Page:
The South Korean KF-X program is in trouble because of a US ‘no’ over technology transfer concering several key elements of the design. The US move is a surprise for the Koreans after their ‘yes’ to the purchase of forty Lockheed Martin F-35A Lightning II aircraf last year. Seoul has started a probe into the proceeding.
South Korea is willing to spend close to 15 billion USD on the indigenous KF-X fighter jet, a program that should result in a fighter aircraft that should serve alongside the F-35s ordered and F-15Ks already in service. A total of 120 aircraft is said to be on the cards for the Republic of Korea Air Force (ROKAF).
With Washington’s refusal to hand over key technologies, it seems the program suffers a severe setback at an early stage. The goal was to have the KF-X ready to fly in 2025.
The South Korean Ministry of Defence has given Korean Aerospace Industries (KAI) a green light to go ahead with its development of the next-generation fighter jet for the Republic of Korea Air Force (RoKAF).
The KF-X – as the project is called – aims to provide the Asian nation with at least 120 new modern combat jets. Together with the F-35 they will have to replace the aging fleets of McDonnell Douglas F-4s and Northrop F-5s of the RoKAF, and they will eventually take over the essential role of Korea’s Lockheed Martin F-16 Fighting Falcons.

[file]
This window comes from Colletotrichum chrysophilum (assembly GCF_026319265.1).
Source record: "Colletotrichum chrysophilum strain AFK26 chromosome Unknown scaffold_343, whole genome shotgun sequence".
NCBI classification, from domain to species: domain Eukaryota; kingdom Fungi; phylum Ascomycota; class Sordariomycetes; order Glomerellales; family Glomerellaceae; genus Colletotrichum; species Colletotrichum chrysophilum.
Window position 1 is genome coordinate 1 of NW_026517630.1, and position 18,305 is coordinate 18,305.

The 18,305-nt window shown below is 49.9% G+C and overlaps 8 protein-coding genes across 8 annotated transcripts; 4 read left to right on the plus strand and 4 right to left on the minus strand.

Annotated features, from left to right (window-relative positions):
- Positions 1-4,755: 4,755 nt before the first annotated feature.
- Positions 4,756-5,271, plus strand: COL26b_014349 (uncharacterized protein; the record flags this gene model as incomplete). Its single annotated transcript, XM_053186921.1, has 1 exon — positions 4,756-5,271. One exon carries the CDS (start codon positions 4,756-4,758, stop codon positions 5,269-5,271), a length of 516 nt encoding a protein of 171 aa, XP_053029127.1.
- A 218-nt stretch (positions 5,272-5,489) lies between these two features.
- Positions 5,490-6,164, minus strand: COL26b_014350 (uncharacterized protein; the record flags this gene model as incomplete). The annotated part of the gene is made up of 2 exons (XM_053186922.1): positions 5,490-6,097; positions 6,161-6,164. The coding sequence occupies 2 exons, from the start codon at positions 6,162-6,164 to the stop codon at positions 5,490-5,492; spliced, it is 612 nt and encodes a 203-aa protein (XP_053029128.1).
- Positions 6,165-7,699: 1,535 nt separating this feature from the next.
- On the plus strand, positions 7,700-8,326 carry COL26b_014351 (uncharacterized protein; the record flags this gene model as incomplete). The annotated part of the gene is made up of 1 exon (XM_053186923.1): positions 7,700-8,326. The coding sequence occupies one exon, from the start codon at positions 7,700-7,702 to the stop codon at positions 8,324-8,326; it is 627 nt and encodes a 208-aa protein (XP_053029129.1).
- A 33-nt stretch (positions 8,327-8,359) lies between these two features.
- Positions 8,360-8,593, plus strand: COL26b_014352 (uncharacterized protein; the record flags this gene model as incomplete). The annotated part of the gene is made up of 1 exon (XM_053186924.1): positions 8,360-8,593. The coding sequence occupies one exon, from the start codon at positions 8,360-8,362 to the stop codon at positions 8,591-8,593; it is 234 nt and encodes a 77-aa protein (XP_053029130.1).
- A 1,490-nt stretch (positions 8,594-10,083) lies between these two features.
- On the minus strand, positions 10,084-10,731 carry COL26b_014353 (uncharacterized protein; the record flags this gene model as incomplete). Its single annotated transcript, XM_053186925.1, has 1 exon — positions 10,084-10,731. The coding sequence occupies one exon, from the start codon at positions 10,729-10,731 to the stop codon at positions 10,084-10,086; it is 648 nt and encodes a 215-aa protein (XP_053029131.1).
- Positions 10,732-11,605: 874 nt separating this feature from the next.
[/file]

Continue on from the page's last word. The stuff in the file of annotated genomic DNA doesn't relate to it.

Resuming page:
Starting in 2025 the KF-X is expected to slowly enter service. The initial budget for the development has been put on US$ 7.8 billion, with more than 8 billion dollars reserved for initial production.
To get the bid KAI teamed up with Lockheed Martin, with whom it has cooperated as well on the successful T-50 advanced training jet and F-50 light fighter/attack aircraft. The partners beat the Korean Air Lines/Airbus team.
What the KF-X will look like is still uncertain. There are several designs on the drawing board, including a version with canards near the cockpit and with both single and double engines. Lockheed Martin prefers a single engine concept, because it is cheaper to develop and easier to design.
The development of a KIA/Lockheed Martin aircraft takes place next to the planned introduction of 40 Lockheed Martin F-35A Lightning II aircraft into RoKAF service, with the first of these stealthy combat jets planned to arrive in 2018 or 2019. The deal was announced in September, after Seoul ditched the earlier selection of 60 newly developed Boeing F-15SE Silent Eagles. A public revolt of former Republic of Korea Air Force (ROKAF) generals pushed the Seoul government in the direction of the Lightning.